* Some of the portfolio is liquid – for example, sovereign bonds and cash: Again, this can be true but needs investigation. The liquid resources – cash and sovereigns – are finite and, should outflows occur on the same basis as we have seen inflows, this could challenge the funds.

Perhaps instructively, in the recent market turbulence, we noticed high-yield bonds held up well, relative to investment-grade bonds, which was a surprise. Is this because participants are only selling what is liquid, rather than some of their high-yield positions?

If we look at one of the largest funds, M&G Optimal Income, it grew from £329m at the end of 2008 to £24bn by the end of 2014, a period of 72 months. This represents an average increase in net asset value of £330m each month. What happens if these sorts of industry inflows start reversing? Perhaps nothing material, because M&G are sensitive to liquidity. But, we need to test them and their peers thoroughly, nonetheless.

In conclusion, it is sensible to engage with fund managers on the issue of bond illiquidity and understand whether their funds have any asset/liability mismatches – because of the illiquidity of what they own, versus the daily liquidity of the fund.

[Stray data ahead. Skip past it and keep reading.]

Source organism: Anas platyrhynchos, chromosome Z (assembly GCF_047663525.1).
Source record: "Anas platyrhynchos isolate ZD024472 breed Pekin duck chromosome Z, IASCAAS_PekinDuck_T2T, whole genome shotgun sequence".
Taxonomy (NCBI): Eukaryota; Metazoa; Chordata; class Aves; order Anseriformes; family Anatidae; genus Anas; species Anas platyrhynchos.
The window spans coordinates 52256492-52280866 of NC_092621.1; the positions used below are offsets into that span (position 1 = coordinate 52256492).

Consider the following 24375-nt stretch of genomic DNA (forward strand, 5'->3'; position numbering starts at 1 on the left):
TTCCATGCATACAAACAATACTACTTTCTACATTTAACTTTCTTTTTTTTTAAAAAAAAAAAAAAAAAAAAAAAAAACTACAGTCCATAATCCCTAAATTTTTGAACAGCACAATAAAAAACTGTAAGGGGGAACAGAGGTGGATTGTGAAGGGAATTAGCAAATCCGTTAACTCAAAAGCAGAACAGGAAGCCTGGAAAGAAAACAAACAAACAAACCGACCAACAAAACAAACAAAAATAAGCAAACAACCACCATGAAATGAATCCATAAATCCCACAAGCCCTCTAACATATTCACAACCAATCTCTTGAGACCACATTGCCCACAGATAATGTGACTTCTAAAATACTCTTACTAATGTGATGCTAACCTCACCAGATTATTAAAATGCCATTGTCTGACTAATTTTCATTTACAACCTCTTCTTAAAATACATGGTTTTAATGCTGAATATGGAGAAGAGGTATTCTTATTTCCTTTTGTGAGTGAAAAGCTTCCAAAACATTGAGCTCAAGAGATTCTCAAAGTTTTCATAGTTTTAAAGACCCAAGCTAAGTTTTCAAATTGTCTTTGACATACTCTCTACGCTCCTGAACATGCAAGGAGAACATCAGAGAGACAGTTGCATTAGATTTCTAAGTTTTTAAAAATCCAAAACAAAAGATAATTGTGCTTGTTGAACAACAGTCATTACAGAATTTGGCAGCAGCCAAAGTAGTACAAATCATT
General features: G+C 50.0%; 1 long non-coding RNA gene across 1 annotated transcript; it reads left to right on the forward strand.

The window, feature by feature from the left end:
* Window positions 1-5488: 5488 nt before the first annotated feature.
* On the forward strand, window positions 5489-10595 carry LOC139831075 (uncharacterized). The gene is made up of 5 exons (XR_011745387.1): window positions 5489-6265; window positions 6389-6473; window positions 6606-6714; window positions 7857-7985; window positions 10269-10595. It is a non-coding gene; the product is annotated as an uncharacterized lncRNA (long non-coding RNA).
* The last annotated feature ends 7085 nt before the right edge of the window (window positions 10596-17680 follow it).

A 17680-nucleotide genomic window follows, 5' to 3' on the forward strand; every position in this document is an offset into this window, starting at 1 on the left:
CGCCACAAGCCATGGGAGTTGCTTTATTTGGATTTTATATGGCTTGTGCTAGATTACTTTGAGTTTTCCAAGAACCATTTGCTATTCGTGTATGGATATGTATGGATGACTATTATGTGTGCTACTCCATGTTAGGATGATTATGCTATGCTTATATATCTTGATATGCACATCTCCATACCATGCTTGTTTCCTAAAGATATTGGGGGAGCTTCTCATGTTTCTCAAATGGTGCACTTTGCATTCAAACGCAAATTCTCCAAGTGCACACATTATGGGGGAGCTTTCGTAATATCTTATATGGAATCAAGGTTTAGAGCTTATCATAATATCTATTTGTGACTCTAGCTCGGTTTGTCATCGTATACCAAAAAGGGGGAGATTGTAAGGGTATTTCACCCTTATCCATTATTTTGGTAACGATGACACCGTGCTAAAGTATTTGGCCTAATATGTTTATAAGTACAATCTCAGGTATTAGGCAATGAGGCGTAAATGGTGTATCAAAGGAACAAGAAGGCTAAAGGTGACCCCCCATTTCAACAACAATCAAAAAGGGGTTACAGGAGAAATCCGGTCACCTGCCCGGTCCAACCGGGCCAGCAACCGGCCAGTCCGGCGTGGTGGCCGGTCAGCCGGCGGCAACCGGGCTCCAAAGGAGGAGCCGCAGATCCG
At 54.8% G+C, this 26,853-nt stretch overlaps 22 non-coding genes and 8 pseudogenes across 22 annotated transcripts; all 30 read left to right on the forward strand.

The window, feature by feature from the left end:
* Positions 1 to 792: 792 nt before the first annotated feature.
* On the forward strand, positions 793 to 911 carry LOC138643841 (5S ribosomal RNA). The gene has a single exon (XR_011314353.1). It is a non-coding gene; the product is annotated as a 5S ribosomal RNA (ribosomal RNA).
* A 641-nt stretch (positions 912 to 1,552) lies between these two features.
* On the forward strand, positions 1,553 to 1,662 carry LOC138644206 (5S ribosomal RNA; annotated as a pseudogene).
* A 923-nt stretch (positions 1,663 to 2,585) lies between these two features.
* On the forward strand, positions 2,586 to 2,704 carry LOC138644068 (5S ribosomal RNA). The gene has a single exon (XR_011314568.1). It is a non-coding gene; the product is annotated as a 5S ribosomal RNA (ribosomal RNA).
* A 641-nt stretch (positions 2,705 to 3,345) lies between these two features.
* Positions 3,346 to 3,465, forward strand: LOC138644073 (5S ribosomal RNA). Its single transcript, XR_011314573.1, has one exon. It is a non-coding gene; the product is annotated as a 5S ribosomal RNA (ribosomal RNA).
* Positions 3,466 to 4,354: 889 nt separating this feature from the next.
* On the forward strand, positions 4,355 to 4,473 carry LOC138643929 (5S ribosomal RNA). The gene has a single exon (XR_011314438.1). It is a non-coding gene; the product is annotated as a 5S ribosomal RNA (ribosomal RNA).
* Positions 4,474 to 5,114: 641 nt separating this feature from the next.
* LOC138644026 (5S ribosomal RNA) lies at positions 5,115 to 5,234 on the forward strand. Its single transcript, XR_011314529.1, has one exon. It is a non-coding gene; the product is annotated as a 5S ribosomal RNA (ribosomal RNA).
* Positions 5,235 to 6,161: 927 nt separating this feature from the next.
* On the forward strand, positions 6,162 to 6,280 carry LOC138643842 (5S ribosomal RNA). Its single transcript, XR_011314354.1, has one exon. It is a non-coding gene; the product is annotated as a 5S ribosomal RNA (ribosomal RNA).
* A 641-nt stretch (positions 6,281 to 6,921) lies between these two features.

The answer is always going to be a matter of judgement – but all we can do, as fund-raters, is err on the side of caution and place funds under review when we see moments like this in the market (in fact, we arguably could have done it sooner). This is what we have now done and we expect new ratings out on a few funds following this process.

Fundhouse provides fund research, ratings and portfolio construction advice to financial advisers and institutions. To find out more, click here

How should fund ratings agencies respond to the current environment and associated concerns? 

* We engage with the managers: We are respectful of them being the experts but this does mean we need to ask the tough questions.

* We must be brave at these times: We need to be willing to say when we are concerned – and go on record, by telling our clients.